This is a slightly different approach to the usual ‘A Salute To…’ series, in that it’s a collection of face-offs of two tracks that flip a well-worn loop in a fresh new way, plus a couple of bonus instrumentals that rework classic breaks. It’s worth noting that Diamond D beat Salaam Remi to the punch when it came to chopping up ‘Apache’ in a new way, while both DJ Spinna and The Alchemist prove that even an over-used song like ‘Flashlight’ can sound brand new in the right hands.
I did some work with DJ Pizzo this year over at Cuepoint, but previous to that I’d been a loyal customer of the main mail-order hip-hop stores, one of which was HipHopSite, which was founded by Pizzo and Warren Peace in 1996. He explained how the wild west that was the early internet allowed their new business to thrive and help introduce the world to a range of underground groups, as well as their involvement with classic remix projects such as The Grey Album and God’s Stepson. Ironically, the very same lawlessness that had helped the independent rap scene flourish during this period would ultimately become it’s very undoing.
Robbie: How did you get started as a rap fan?
DJ Pizzo: I got into hip-hop watching Yo! MTV Raps when I was a sixth grader. Then I found this college show, when I was in eighth grade, called Word Up. It was on KUNV at UNLV and this guy Warren Peace was the host. He was a freshman in college at the time and I was a kid in junior high, and he would be playing the b-side of the remix of the new Big Daddy Kane single that wasn’t out yet. It opened up a whole new [world] – because of the show, I was hearing all this music that was promo-only. Warren was judging some local talent show, so I went down there and met him. He told me I could come hang out at the show. I was the youngest person there, everybody else was in college, and I was always digging through his records and recording stuff to tape.
Around ’94/’95 I was posting on rec.music.hip-hop. I started trading tapes with kids over the internet, which was sending cassettes of unreleased music to each other through the mail before there was file sharing. There was a kid who had an advance of De La Soul‘s Stakes Is High album, and another kid who had the Wu-Tang Clan demo tape, and another kid who had the Gravediggaz demo tape. All of a sudden I had all this unreleased music that Warren didn’t have, so I started playing those tracks on his show. Then he had the idea, ‘What if we started a website where we can post this unreleased music?’ (more…)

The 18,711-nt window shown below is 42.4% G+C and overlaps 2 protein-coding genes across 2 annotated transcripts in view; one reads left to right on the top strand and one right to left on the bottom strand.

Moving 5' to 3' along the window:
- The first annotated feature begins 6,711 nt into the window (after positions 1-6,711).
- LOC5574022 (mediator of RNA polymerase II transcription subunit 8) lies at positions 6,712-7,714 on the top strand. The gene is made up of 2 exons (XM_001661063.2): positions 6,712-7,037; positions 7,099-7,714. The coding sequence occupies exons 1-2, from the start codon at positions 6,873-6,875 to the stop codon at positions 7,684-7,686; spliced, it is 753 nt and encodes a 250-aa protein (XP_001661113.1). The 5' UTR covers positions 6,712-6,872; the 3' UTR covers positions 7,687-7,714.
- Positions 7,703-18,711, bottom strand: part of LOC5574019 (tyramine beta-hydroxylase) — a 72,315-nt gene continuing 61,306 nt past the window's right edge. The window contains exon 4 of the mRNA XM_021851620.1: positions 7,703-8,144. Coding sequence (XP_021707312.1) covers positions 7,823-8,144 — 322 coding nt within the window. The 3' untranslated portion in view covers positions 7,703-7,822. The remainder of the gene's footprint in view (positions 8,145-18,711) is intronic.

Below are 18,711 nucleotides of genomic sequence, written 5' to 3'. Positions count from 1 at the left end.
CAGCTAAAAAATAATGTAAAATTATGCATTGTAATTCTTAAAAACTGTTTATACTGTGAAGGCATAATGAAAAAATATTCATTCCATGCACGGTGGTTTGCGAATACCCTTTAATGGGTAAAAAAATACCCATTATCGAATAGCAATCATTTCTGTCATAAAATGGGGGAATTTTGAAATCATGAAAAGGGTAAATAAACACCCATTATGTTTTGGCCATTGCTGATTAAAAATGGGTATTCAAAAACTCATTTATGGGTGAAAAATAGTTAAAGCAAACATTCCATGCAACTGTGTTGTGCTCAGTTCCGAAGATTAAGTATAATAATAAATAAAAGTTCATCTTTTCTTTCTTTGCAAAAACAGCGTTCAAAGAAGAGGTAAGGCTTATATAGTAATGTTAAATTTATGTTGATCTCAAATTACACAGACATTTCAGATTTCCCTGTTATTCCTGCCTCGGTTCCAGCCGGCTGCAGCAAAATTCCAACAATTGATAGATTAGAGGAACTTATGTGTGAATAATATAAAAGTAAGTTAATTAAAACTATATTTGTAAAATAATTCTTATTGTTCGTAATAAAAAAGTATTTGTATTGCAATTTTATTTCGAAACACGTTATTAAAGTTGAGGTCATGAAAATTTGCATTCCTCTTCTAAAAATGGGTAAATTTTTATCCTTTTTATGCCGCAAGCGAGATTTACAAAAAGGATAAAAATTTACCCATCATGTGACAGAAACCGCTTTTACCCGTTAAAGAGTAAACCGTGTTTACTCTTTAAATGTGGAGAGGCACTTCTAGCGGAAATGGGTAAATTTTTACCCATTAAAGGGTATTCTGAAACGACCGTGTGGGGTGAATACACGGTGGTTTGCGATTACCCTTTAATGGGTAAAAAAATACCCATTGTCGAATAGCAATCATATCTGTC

Records are the bane of my existance, as they’re an absolute bitch to transport when you move, are highly susceptible to flood damage and take up far too much space around the house. The one thing they do have going for them, however, is the b-side.
After cutting his teeth over at Big Beat with The Artifacts, Mad Skillz and Junior M.A.F.I.A, EZ Elpee made important contributions to the catalogs of Queens artists such as Royal Flush, Capone-N-Noreaga and Mobb Deep. Equally adept at delivering smooth joints with R&B hooks as he is constructing traditional street records, EZ put his stamp on the second generation of Bad Boy artists, gave Nas a hit with ‘Oochie Wally’ and even tried to help out Foxy Brown, Lil’ Kim and Amil. Here’s hoping we hear some new music from the EZ Elpee in the near future, but until then…enjoy this selection of eighteen great beats that he’s responsible for.
There are a couple of interesting new pressings of vaulted QB rap due in December via the Diggers With Gratitude label. The second installment of outtakes from the second Tragedy album, originally titled Black Rage, presents some alternative versions, scrapped tracks and the infamous ‘Bullet,’ which was removed at the behest of the label because of the reference to shooting cops. The Jae Supreme EP presents some material which I’ve posted in the past, including the ‘Villain’ demo which was often thought to be an early Large Pro demo. Check out the snippets below, and pre-order from here if you want to secure a copy for next month.
Making his own contribution to the Food Rap genre, Clever 1 from the Buze Brovaz describes Caveman Cuisine as ‘Based on food references, titles and concepts – some of our creative versatile work. Story telling, metaphorical literature with a twist type shit. I do the chef thing real heavy so I felt like giving a piece of my alternative ego.’
The sad truth is that there are legions of unpaid interns working for ‘culture’ websites whose prime objective is to scour the lyrics of Drake/Kanye/Jay-Z for anything even vaguely resembling a subliminal diss. While a lot of late eighties rap could be relied on for rival MCs to straight-up call out the competition by name, there were times when politics and/or the possibility of series violence between crews and neighborhoods meant that these shots had to be a little more subtle.
The unfortunate side-effect of this development meant that over-zealous fans now had the opportunity to concoct intricate fantasy scenarios about lyrical beefs that never actually existed. I remember a friend of mine attempting to convince me that MF Doom and Ghostface were waging a serious campaign of subliminal warfare against each other on the grounds of who owned the right to model themselves after a comic strip identity. While the theory was obviously shot to shit when they later began working together, it goes to show that a conspiracy can be constructed about anything if you want to find it badly enough. (more…)